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A conversation with Jesus about bread

Lynne Baab • Thursday November 26 2020

A conversation with Jesus about bread

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On this week of Thanksgiving, when so many American families are making stuffing alone rather than with extended family and friends, I want to give you some of Jesus’ thoughts on bread, and his disciples’ response. I get a kick out of the back-and-forth dialogues in the Gospels between Jesus and his followers. So often I wonder what the followers – or Jesus – were thinking when they spoke.

The story for today comes from John 6, an eventful chapter. It opens with the feeding of the five thousand. Afterwards, in the evening, Jesus withdraws to the mountain, and the disciples set off across the Sea of Galilee in their boat. In the night, Jesus comes to them walking on the water. The next morning, the crowd notices something odd about the number of boats left at the scene of the feeding, and they come to Capernaum to search for Jesus.

Here’s the first conversational exchange after the crowd finds Jesus:

“When they found him on the other side of the lake, they said to him, ‘Rabbi, when did you come here?’ Jesus answered them, ‘Very truly, I tell you, you are looking for me, not because you saw signs, but because you ate your fill of the loaves. Do not work for the food that perishes, but for the food that endures for eternal life, which the Son of Man will give you. For it is on him that God the Father has set his seal’”(John 6:25-27).

The crowd asks about Jesus’ arrival time, an indirect way of asking about his form of transportation. Jesus responds by talking about their motives in following him. I wonder about the feelings that lie behind Jesus’ words here. Was Jesus angry? Irritated? Simply pointing out that humans far too often focus on what God can give us rather than what God really cares about?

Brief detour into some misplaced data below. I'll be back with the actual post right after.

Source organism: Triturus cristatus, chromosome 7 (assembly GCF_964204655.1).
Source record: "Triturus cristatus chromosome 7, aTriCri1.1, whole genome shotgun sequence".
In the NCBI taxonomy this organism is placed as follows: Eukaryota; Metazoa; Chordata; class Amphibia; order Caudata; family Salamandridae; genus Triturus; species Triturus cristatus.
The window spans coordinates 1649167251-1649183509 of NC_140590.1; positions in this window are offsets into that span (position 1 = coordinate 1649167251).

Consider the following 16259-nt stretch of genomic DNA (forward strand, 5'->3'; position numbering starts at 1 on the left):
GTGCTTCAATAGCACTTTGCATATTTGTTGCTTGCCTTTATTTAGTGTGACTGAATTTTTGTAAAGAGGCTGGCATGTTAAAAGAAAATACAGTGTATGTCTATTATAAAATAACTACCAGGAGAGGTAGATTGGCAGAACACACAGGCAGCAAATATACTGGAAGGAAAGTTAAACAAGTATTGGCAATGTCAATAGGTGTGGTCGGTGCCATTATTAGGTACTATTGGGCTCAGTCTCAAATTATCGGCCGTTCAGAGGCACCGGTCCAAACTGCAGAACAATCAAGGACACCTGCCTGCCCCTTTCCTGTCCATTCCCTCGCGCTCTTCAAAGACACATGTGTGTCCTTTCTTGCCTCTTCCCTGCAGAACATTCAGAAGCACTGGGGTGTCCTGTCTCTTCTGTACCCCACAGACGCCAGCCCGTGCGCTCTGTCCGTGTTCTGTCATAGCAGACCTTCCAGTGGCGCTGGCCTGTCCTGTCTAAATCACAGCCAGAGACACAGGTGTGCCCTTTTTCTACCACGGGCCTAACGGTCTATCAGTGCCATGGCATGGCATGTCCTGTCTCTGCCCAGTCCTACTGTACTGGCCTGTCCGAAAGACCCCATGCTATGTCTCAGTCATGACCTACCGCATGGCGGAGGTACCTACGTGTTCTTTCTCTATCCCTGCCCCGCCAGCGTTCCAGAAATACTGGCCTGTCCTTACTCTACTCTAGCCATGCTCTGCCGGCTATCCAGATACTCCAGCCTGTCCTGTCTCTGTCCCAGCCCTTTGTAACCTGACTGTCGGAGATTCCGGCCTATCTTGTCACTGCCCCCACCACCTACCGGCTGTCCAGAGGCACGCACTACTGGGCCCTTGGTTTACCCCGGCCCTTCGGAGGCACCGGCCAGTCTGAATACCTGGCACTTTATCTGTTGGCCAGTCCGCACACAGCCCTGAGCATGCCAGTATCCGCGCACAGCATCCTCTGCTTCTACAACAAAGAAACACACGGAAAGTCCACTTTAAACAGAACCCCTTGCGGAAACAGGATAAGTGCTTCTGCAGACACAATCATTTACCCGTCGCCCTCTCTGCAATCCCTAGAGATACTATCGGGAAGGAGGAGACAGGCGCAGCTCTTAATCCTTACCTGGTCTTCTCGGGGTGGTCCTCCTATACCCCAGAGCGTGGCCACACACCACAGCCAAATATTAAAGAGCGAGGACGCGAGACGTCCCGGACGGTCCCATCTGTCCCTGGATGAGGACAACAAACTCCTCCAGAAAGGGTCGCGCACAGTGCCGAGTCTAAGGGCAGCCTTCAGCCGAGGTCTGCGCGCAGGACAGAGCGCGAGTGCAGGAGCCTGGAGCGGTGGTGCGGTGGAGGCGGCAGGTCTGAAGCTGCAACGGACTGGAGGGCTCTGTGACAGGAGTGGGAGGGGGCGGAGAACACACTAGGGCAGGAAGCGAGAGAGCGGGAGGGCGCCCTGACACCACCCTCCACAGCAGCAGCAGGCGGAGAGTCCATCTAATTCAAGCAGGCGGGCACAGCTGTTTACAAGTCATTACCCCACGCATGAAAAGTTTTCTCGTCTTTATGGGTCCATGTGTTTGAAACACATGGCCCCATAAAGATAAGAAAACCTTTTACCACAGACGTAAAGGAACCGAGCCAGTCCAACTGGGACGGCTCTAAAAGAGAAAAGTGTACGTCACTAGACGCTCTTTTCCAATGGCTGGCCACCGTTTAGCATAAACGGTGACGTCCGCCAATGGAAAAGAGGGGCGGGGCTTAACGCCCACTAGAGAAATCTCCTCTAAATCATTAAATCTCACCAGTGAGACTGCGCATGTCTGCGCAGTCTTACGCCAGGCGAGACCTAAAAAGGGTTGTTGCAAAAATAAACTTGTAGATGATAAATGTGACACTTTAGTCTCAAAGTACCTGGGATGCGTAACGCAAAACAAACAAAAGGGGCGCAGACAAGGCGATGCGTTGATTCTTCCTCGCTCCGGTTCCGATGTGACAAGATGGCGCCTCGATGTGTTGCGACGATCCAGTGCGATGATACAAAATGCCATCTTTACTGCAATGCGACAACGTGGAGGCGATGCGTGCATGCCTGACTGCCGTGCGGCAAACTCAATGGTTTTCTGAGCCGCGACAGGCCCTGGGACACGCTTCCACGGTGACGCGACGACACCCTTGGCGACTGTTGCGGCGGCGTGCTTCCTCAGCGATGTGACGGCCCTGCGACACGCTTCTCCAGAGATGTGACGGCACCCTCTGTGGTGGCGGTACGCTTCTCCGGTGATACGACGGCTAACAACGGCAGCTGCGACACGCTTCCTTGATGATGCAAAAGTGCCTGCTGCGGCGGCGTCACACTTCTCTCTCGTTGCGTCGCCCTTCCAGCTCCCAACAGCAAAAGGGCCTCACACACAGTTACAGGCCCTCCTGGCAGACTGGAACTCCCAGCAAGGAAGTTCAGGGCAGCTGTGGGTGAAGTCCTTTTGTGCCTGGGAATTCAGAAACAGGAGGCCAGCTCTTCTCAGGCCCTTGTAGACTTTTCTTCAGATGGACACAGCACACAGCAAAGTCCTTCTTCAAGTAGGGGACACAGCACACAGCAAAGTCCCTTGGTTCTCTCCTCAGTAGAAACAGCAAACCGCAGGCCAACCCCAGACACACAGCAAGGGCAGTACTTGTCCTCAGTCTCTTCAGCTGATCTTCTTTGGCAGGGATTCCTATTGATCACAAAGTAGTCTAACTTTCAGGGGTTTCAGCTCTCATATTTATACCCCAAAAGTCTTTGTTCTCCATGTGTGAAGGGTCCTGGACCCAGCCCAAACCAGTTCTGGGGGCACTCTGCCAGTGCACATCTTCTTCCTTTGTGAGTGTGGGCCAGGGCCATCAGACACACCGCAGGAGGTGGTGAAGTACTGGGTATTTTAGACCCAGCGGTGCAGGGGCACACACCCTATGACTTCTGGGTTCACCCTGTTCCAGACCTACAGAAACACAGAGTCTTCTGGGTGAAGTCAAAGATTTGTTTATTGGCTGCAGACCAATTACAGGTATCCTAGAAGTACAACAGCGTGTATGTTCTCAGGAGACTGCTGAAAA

If you had heard those words from Jesus, how would you respond? What would you ask next? Here’s how the crowd responds:

“Then they said to him, ‘What must we do to perform the works of God?’ Jesus answered them, ‘This is the work of God, that you believe in him whom he has sent’” (John 6:28-29).

The crowd’s question takes me by surprise. I have a lot of other questions I would have asked first. Jesus’ reply is soothing. Great, all I have to do is believe in God and believe in Jesus as the Sent One.

Again, think about what you would ask next if you had heard these words from Jesus. To my surprise, the crowd returns to the question of signs.

“So they said to him, ‘What sign are you going to give us then, so that we may see it and believe you? What work are you performing? Our ancestors ate the manna in the wilderness; as it is written, “He gave them bread from heaven to eat.”’ Then Jesus said to them, ‘Very truly, I tell you, it was not Moses who gave you the bread from heaven, but it is my Father who gives you the true bread from heaven. For the bread of God is that which comes down from heaven and gives life to the world’” (John 6:30-33).

If I had been Jesus hearing their first and second sentences, I would have felt so exasperated. Jesus has been giving them signs (miracles and healings) throughout his ministry, and they’re asking for another? Yet he responds to their question about manna with respect, and builds on it to speak about the true bread from heaven, the bread of God, which gives life to the world.

I’ll include one more response from the crowd. At this point, my heart warms at their desire to receive from Jesus.

“They said to him, ‘Sir, give us this bread always’” (John 6:34).

Lord Jesus Christ, Bread of Heaven, we join with the crowd around Jesus in being overly focused on your gifts rather than on you. In these strange and hard times, we look around us and see so many ways we want you to act, so many gifts we want you to give us. We want your help and your strength. We want your discernment and your ability to love. We want a vaccine and we want racial justice. We want peace between people who disagree. Help us to long for you, the Bread of Life. Help us to say with the crowd, give us this bread – yourself – always. Amen.

(Next week: lament in a few psalms. I love to get new subscribers to this blog. Sign up below if you’d like to get an email when I post on this blog.)

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